Liverpool Change

Liverpool The Footballer Magazine


Let’s take it back a few decades. The demise of a once thriving city in the heart of the British empire, failing to recover from the devastation of WWII. A City in ruin from German air raids and its thriving docklands suffering from the thriving Manchester Docklands.

The 50’s and 60’s brought with it new fortune for a beaten Merseyside. The world would be introduced to arguably the greatest band to have walked this earth, the names John, Paul, George & Ringo were gospel and Liverpool’s global stature began to grow. The red half of Liverpool set off in a surge under the managerial guidance of a certain Bill Shankly. His Liverpool side dominating with its spectators looking on from the infamous Kop stand, named after Spion Kop, a mountain in South Africa which harbored the devastation of British casulaties during the Boer War.

The Kop became a home, or a holy sanctuary to Liverpool fans. Supporters would be queuing up early on to get their match tickets to be in the iconic stand, to witness the redmen of Liverpool playing at Anfield, and with the popularity of a new culture of music for the City, the likes of The Beatles & Gerry and the Pacemakers became household names to Scousers, and in an attempt to entertain the crowds prior to kick off, Liverpool’s new PA system would play chart music.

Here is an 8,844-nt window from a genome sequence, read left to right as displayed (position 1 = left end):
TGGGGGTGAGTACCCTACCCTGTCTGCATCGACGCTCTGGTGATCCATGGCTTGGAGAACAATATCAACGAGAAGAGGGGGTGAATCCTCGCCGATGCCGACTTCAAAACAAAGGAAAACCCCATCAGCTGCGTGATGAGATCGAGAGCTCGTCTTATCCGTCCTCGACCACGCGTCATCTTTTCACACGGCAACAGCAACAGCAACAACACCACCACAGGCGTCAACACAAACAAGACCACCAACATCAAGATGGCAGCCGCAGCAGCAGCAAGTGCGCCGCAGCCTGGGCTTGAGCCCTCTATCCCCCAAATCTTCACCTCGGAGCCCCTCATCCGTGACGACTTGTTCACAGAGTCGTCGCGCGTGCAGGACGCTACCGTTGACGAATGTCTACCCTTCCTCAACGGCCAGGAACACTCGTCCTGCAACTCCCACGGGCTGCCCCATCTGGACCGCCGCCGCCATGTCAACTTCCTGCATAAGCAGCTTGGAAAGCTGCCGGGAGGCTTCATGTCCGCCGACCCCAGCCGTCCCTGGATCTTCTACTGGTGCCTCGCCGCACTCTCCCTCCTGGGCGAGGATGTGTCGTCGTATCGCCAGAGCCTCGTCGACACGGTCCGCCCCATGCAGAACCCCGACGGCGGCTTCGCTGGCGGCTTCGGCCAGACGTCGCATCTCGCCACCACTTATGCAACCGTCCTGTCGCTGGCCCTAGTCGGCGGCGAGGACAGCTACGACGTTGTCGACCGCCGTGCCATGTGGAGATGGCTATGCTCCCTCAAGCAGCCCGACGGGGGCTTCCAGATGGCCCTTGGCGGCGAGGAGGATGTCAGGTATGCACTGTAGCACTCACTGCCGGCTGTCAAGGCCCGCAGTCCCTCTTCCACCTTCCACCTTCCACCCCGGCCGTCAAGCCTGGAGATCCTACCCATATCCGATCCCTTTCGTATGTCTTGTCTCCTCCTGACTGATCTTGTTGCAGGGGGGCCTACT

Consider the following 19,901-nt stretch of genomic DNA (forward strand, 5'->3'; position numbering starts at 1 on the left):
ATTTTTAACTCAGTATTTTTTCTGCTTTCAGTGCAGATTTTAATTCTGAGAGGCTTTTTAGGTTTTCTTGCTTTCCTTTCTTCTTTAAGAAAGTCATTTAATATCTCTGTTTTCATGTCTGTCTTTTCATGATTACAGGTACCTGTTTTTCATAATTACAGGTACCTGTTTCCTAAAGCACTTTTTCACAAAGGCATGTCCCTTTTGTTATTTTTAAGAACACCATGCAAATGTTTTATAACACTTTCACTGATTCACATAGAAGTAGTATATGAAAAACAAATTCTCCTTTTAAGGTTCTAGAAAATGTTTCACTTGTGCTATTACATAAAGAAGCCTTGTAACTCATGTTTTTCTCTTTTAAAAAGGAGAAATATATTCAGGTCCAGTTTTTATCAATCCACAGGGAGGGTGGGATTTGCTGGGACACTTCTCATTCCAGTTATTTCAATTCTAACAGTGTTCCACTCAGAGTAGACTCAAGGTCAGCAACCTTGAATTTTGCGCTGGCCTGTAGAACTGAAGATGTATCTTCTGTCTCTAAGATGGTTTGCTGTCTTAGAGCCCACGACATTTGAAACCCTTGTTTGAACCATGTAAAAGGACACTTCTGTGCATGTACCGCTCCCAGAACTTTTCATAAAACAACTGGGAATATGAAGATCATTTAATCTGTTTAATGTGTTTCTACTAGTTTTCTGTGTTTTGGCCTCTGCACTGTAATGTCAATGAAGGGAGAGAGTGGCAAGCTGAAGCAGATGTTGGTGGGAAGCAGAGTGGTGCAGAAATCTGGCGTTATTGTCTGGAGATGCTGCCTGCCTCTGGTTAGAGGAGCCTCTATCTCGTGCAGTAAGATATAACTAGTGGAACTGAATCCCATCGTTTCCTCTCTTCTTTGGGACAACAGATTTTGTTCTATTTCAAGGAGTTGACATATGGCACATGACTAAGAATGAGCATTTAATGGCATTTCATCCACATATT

Then on one November afternoon, moments before Liverpool were about to walk into the field, one of Liverpool’s own, Gerry Marsden, and his band The Pacemakers had their latest #1 echoed out into the expectant Anfield crowd. This the moment that changed the way football would be spectated forever.

As Liverpool’s domination continued, and as John, Paul, George & Ringo’s voices echoed out of the reocrd players around the world, Liverpool’s fate was a complete change to what it was following the devastation of WWII. As Shankly, and then Paisley guided Liverpool to further success, the Anfield faithful continued to sing You’ll Never Walk Alone prior to kick off. It’s tune and lyrics becoming spiritual and iconic to Liverpool fans through their highest of highs, in 2005 at Istanbul and at the clubs lowest and darkest moment, in the Hillsbrough disaster of 1989. It’s meaning becoming more than a song to a club whose roots remain centre to the City of Liverpool.

Originally a theatre song written by Rodgers & Hammerstein, You’ll Never Walk Alone was covered by Gerry & The Pacemakers, and then introduced to an eager crowd of Scousers in November 1963, which to this day remains the day that changed the way crowds interact in the terraces and stands of World football forever.

‘Walk on through the wind
Walk on through the rain
Though your dreams be tossed and blown

Walk on walk on with hope in your heart
And you’ll never walk alone
You’ll never walk alone’

The Footballer Magazine

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